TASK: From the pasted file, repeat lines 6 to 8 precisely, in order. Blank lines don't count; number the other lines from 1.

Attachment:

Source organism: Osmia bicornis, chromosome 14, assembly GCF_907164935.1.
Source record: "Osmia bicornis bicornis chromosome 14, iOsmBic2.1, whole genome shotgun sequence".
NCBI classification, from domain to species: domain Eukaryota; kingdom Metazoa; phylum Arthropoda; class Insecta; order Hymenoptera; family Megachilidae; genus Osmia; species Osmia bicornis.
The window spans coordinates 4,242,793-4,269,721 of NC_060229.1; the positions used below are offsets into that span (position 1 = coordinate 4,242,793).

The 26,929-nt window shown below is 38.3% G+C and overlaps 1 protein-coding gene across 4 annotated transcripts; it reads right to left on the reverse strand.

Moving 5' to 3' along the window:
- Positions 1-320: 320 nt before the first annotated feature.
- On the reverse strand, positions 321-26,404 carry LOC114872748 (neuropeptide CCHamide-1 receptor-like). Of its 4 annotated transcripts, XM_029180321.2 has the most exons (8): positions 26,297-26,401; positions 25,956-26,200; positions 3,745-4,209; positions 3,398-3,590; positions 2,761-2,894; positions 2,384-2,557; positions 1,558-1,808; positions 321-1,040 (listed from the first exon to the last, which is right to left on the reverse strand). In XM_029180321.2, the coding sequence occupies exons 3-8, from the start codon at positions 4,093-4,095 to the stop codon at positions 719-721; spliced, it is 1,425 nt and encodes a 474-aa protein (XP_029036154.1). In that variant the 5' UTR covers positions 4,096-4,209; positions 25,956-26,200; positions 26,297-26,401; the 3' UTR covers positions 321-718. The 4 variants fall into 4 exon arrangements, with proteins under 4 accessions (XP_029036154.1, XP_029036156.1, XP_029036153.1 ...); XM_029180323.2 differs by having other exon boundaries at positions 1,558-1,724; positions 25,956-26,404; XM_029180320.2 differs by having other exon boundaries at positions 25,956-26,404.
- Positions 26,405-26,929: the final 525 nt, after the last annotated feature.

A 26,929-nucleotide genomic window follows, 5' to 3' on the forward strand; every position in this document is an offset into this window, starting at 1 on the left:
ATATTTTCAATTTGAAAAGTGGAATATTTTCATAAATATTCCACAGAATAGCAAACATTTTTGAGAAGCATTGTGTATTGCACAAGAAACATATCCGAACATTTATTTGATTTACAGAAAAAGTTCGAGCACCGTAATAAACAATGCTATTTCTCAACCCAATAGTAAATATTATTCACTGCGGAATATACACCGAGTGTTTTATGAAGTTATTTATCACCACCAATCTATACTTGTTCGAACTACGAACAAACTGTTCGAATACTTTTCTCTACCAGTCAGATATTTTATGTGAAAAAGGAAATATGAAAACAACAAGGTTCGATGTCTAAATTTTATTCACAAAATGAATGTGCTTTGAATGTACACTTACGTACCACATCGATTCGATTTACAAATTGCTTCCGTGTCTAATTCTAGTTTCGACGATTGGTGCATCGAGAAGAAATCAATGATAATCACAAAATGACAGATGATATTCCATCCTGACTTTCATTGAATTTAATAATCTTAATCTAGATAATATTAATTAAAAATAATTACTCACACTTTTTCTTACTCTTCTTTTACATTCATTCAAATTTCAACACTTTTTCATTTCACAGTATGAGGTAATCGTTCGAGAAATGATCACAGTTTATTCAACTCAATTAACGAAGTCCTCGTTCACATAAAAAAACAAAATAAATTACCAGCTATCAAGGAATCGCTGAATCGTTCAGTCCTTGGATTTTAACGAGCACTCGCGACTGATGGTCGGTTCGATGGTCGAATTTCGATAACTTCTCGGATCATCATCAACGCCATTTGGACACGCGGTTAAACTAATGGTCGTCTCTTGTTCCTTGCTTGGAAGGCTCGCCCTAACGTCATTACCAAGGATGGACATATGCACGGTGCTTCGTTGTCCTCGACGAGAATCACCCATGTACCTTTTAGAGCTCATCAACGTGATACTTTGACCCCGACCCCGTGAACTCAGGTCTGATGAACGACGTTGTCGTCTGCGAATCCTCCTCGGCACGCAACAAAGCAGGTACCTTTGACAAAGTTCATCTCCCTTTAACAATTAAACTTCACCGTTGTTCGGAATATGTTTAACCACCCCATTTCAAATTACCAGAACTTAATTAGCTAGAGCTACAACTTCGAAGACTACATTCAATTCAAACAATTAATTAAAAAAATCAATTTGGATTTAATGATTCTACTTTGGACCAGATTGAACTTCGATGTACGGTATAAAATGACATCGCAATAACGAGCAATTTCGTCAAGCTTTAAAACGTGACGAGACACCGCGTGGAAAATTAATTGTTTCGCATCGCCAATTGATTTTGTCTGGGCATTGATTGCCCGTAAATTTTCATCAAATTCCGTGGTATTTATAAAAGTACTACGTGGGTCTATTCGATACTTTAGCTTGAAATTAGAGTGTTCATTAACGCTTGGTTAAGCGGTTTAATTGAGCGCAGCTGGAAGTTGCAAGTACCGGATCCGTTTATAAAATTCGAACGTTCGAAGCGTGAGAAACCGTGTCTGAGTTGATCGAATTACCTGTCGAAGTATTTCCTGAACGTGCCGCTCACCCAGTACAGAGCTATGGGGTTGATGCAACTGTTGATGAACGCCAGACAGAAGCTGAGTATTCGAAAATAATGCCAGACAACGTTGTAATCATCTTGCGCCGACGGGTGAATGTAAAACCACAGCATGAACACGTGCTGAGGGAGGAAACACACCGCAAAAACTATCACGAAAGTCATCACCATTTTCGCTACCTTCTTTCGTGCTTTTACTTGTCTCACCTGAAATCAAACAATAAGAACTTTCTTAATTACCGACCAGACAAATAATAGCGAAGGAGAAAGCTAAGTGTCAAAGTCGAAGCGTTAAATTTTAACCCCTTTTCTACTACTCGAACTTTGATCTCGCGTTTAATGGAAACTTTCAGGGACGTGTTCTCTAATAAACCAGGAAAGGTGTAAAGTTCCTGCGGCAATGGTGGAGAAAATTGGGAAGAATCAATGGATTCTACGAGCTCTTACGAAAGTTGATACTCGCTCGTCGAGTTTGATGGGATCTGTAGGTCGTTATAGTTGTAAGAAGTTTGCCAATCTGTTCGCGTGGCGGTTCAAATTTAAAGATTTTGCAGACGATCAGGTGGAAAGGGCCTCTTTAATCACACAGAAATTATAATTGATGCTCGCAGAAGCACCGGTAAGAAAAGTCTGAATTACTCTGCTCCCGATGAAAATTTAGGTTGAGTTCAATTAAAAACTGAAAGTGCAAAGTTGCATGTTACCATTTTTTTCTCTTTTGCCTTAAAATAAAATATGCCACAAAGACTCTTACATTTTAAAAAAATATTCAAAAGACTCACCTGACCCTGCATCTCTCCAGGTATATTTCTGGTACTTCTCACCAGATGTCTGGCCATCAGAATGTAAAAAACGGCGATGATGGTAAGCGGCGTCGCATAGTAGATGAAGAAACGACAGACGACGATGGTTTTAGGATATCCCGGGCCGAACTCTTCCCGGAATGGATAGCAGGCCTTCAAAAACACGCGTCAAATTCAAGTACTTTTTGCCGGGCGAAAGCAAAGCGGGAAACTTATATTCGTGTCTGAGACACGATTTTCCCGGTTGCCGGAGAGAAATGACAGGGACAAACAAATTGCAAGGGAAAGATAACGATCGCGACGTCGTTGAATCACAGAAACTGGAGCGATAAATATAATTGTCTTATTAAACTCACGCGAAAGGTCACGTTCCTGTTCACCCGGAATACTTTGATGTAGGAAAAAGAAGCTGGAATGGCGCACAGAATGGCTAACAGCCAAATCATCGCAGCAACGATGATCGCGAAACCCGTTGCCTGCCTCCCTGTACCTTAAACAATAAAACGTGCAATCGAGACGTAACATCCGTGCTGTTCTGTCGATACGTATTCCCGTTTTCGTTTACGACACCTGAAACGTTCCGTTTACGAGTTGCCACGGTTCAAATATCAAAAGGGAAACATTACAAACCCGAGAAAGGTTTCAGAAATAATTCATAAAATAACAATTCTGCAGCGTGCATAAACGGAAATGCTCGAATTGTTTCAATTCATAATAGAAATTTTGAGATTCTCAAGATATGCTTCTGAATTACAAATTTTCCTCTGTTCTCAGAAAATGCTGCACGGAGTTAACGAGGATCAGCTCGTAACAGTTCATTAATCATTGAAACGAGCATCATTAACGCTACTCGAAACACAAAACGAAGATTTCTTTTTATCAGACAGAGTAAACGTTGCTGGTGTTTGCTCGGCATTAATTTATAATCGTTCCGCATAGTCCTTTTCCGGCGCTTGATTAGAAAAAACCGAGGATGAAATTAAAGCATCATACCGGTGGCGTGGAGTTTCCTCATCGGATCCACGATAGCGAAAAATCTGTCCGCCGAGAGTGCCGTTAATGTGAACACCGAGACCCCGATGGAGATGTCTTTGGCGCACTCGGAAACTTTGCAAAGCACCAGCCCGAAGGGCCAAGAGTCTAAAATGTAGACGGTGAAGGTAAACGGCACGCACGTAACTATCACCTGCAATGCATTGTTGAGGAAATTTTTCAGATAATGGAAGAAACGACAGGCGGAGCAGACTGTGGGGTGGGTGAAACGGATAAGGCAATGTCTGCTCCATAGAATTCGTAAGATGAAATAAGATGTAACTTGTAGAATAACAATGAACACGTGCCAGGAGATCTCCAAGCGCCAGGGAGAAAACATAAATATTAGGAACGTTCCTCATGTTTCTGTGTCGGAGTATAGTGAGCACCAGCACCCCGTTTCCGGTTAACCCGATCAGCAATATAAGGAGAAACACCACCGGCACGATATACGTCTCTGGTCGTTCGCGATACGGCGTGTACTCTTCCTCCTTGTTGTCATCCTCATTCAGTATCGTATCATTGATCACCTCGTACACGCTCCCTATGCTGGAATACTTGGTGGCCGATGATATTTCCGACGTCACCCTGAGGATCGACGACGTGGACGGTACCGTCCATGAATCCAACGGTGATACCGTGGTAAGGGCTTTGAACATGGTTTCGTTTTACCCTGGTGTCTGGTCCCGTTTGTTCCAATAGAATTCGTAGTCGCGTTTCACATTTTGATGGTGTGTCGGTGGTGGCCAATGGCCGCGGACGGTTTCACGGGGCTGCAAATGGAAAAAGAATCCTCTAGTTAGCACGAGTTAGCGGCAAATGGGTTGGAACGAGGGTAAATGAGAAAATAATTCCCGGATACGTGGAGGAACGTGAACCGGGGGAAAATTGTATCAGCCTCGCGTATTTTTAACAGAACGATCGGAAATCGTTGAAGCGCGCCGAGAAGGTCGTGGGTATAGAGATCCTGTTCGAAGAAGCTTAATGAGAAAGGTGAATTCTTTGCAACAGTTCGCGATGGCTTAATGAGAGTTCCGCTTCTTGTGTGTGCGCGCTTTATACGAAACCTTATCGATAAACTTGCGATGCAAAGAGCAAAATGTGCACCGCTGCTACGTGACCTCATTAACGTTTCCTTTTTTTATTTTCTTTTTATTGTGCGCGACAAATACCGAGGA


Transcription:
Moving 5' to 3' along the window:
- Positions 1-320: 320 nt before the first annotated feature.
- On the reverse strand, positions 321-26,404 carry LOC114872748 (neuropeptide CCHamide-1 receptor-like). Of its 4 annotated transcripts, XM_029180321.2 has the most exons (8): positions 26,297-26,401; positions 25,956-26,200; positions 3,745-4,209; positions 3,398-3,590; positions 2,761-2,894; positions 2,384-2,557; positions 1,558-1,808; positions 321-1,040 (listed from the first exon to the last, which is right to left on the reverse strand). In XM_029180321.2, the coding sequence occupies exons 3-8, from the start codon at positions 4,093-4,095 to the stop codon at positions 719-721; spliced, it is 1,425 nt and encodes a 474-aa protein (XP_029036154.1). In that variant the 5' UTR covers positions 4,096-4,209; positions 25,956-26,200; positions 26,297-26,401; the 3' UTR covers positions 321-718. The 4 variants fall into 4 exon arrangements, with proteins under 4 accessions (XP_029036154.1, XP_029036156.1, XP_029036153.1 ...); XM_029180323.2 differs by having other exon boundaries at positions 1,558-1,724; positions 25,956-26,404; XM_029180320.2 differs by having other exon boundaries at positions 25,956-26,404.